1. Those of you that have never worked in the restaurant industry should not be too alarmed……It is hard and intensive work and not OVERLY PC

  2. My first career was in the hospitality industry. The stuff Blaine Wetzel is accused of, and the wage theft he was guilty of, was and is commonplace. In fact, chefs commonly were accused of physical abuse, and established a behavior pattern emulated by other cooks. The better the chef’s public reputation – and the greater their operations’ financial success – the more powerful and abusive they became. None of this should be surprising; Anthony Bourdain became famous writing about restaurant abuses in “Kitchen Confidential”.

    Gordon Ramsey (“Hell’s Kitchen”) and Robert Irvine (Restaurant Impossible”) didn’t get famous because they are great cooks or nice guys, but rather because their screaming, profane styles verify the very real, lived experiences of the tens of millions of us who worked with people like them.

  3. I have also worked 20+ years in the restaurant industry, in more than one state and city (including Seattle and for people like Douglas and Stowell), and yes, screaming and bullying are common. BUT sexual harassment should not be common. Inappropriate touching should not be common. Donations to cover up bad behavior should not (even though we know they are) be common and should not fool good, honest people. And honestly, screaming and bullying shouldn’t be common. The best chefs I’ve worked for were calm and stealth, and there is no reason for idiotic, crazy behavior. It’s played out and it’s not original.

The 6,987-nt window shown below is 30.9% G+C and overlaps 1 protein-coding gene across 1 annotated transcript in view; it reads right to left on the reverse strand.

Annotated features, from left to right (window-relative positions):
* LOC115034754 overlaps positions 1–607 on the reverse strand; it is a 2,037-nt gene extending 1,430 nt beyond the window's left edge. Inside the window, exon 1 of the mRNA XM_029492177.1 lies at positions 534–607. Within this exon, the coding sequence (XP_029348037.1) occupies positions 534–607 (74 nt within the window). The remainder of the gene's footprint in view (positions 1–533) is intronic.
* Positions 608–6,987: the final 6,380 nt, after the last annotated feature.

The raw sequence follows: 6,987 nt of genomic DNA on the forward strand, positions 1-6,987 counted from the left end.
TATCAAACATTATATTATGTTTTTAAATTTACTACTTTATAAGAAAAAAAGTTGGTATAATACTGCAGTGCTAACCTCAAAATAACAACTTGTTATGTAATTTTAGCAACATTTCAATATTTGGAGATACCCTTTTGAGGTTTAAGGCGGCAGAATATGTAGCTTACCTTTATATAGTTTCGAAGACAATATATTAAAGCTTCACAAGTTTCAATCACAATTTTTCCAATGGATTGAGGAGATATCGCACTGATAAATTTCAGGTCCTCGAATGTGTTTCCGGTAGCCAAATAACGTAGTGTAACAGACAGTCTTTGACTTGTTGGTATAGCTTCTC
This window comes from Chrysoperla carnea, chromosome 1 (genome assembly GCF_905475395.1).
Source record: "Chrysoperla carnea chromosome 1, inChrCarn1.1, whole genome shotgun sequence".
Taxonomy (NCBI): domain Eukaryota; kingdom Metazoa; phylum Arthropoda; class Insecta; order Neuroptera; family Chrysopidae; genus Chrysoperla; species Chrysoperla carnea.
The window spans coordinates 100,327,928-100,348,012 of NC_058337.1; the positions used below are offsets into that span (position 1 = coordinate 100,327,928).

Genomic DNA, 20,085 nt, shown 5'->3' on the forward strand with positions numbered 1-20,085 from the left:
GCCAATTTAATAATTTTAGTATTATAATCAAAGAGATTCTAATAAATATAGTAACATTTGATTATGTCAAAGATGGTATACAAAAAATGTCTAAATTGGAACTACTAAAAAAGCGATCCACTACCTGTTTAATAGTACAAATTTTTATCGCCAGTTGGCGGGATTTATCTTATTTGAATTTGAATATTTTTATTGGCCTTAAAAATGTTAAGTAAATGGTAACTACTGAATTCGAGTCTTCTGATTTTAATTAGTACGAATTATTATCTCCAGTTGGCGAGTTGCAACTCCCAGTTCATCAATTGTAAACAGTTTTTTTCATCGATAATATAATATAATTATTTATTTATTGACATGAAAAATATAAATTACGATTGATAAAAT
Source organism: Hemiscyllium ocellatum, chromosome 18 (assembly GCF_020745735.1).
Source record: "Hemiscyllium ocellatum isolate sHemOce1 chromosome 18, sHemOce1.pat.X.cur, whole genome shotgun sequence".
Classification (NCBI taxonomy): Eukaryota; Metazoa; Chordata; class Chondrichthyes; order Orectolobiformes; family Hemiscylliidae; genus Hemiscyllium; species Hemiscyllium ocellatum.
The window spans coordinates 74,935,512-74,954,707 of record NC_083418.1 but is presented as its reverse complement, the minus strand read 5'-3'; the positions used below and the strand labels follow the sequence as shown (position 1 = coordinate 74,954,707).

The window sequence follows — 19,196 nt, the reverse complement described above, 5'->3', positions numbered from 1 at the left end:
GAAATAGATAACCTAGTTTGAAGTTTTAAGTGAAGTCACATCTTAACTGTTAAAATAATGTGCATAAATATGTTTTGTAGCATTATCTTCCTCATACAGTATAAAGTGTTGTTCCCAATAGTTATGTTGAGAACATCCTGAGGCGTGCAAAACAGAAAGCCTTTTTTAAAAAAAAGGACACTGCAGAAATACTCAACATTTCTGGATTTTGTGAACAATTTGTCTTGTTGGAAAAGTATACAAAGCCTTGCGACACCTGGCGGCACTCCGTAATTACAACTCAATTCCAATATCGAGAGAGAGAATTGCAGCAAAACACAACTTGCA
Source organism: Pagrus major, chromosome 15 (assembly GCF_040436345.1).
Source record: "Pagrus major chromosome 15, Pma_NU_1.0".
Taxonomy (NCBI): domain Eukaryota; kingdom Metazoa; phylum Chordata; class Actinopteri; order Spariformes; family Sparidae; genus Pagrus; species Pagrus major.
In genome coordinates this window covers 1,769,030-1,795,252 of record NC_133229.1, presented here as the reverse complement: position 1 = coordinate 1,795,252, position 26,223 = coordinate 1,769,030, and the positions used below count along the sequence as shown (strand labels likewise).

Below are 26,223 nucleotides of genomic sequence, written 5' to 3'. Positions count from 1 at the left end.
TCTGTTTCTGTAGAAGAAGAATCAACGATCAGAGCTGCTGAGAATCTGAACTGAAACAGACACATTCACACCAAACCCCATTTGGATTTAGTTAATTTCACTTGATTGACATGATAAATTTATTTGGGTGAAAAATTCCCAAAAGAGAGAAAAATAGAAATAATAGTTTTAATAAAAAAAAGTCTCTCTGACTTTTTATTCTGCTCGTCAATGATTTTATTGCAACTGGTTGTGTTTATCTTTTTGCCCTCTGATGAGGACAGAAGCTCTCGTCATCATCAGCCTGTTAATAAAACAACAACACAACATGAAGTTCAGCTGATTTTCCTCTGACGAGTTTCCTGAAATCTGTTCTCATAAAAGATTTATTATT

Yawn. Honestly, when I see someone acting like this I think “did someone read Kitchen Confidential too many times?” Get over yourselves. There are so many good restaurants everywhere now and excellent food is rampant, especially in the PNW.
    Also, the locals didn’t comment on the issue of Willow’s sketchy souring for “local” ingredients. Again, the financial donation to the community probably helped cloud over the “sourcing” from landlocked grocery stores.
    Wage theft also shouldn’t be common – I bet Blake is living large, though! I bet he has a really nice house or two, and the prices on the menu keep going up, up, up…but need to steal from those who actually make the dream happen? Gross.
    Last but certainly not least, I bet the locals who have teenage daughters with stories about these creepy guys would not think it is in the least bit funny or that it should be chalked up to “normal chef behavior”. Or maybe they do think it’s funny, who knows. Then they deserve each other.